However, many of the Bitcoin users typically don’t care where their bitcoins came from. Yet the automated means of tracing coins can spot that you had received or sent “dirty” coins in the past. If you still hold those coins, this can attract unnecessary attention. Also, it can lower the market price of such coins on some exchanges. Binance will freeze the account in several hours since the deposit when they think that you trade, transfer or launder dirty coins.
Tracing Coins is Huge and Dirty Business
English bitcoin crypto transaction tracing platform Elliptic acquired $23 million in investments. The U.S. -based Chainalysis got more than $30 million solely in February 2019. In September, Ciphertrace has attracted $15 million. Despite these firms only help the government catch a few virtual criminals, they consume millions of dollars. Chainalysis used to eat $100,000 per one criminal, and those are typically darknet cocaine kingpins and provocative hackers, not terrorists or mafia as the government likes to claim.
It is unclear how those firms are getting their investments since they take lots of time and effort to uncover commonly known facts and addresses. Those analytic firms are doing mid-level research that is compatible with what hash.fail maintainer James Edwards can do using only his head and search engines, for free. By the way, he claims that the tracing companies sometimes hide the addresses of scammers from exposure if those scammers are friends with the tracing firm’s upper management circles.
The regulators, however, are using the firms’ software as is to track and investigate possible virtual criminals. Here’s what we find on the Traceer official website:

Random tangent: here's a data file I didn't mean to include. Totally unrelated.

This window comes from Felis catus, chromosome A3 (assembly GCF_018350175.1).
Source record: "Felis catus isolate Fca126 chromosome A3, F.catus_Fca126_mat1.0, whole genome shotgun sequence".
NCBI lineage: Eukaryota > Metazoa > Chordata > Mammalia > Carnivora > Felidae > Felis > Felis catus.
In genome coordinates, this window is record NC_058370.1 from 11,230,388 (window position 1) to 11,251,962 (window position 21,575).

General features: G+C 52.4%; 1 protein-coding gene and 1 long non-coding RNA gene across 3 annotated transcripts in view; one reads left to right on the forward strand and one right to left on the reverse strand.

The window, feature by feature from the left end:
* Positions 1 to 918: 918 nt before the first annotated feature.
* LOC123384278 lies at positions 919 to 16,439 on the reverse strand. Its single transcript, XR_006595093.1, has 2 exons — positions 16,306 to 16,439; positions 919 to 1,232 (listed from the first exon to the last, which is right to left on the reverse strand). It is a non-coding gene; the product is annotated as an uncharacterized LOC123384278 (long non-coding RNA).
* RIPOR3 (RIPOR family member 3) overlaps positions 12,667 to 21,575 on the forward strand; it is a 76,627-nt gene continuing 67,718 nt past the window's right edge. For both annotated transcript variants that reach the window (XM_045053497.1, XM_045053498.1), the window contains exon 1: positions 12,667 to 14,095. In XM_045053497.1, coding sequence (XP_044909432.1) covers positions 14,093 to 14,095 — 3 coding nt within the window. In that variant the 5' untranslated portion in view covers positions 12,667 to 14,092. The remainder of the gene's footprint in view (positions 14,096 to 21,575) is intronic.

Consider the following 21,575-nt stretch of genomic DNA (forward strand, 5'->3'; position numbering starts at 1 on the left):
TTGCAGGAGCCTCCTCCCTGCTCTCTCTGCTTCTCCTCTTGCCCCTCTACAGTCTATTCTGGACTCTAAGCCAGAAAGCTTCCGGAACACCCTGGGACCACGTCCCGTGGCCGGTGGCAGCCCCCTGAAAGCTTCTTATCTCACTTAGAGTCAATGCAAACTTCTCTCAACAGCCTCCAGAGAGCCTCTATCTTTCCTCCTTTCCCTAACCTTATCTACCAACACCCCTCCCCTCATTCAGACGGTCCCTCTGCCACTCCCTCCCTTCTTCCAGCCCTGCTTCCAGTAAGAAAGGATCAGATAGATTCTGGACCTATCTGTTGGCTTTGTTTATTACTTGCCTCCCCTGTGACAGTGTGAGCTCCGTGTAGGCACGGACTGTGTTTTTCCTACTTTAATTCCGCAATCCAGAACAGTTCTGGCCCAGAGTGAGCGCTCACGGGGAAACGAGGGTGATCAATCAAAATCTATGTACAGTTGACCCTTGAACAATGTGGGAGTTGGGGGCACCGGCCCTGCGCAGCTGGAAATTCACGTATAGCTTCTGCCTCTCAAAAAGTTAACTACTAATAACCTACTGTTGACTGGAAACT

“The new stage of the crypto market control will start on 10 January 2020 with the introduction of AMLD5 or the Fifth Directive of the EU developed concerning cryptocurrencies. Generally, the main purpose of the initiative adopted by the EU Committee, European Parliament, Council of the EU, and FATF is anti-money laundering and combating terrorism.”
Regulators Want to Finally Look at the Elephant in the Room
The regulators suddenly recall that they need to protect society from money laundering, right? All those seriously looking EU originated papers and “directives” made to make us believe that regulators care. Nice try, but in fact, the regulators know that cryptocurrencies are used to launder wild cash. Cryptos were in active use among government secret agents, deputies, spies, dirty rats of different kinds and sizes since 2010. And… that’s why cryptocurrencies were not banned and will not be banned. Even in Russia, Iran, China or Saudi Arabia, they promise hardcore responsibility but make almost no moves. The tool is too convenient to openly put it against the law.
But the users who understand how to use blockchains anonymously like to break the law. Imagine that you can be as famous as Johnny Depp, and the only thing you need to do is sit in your bedroom with a notebook and hit the buttons. If having enough time to learn, who would refuse such power?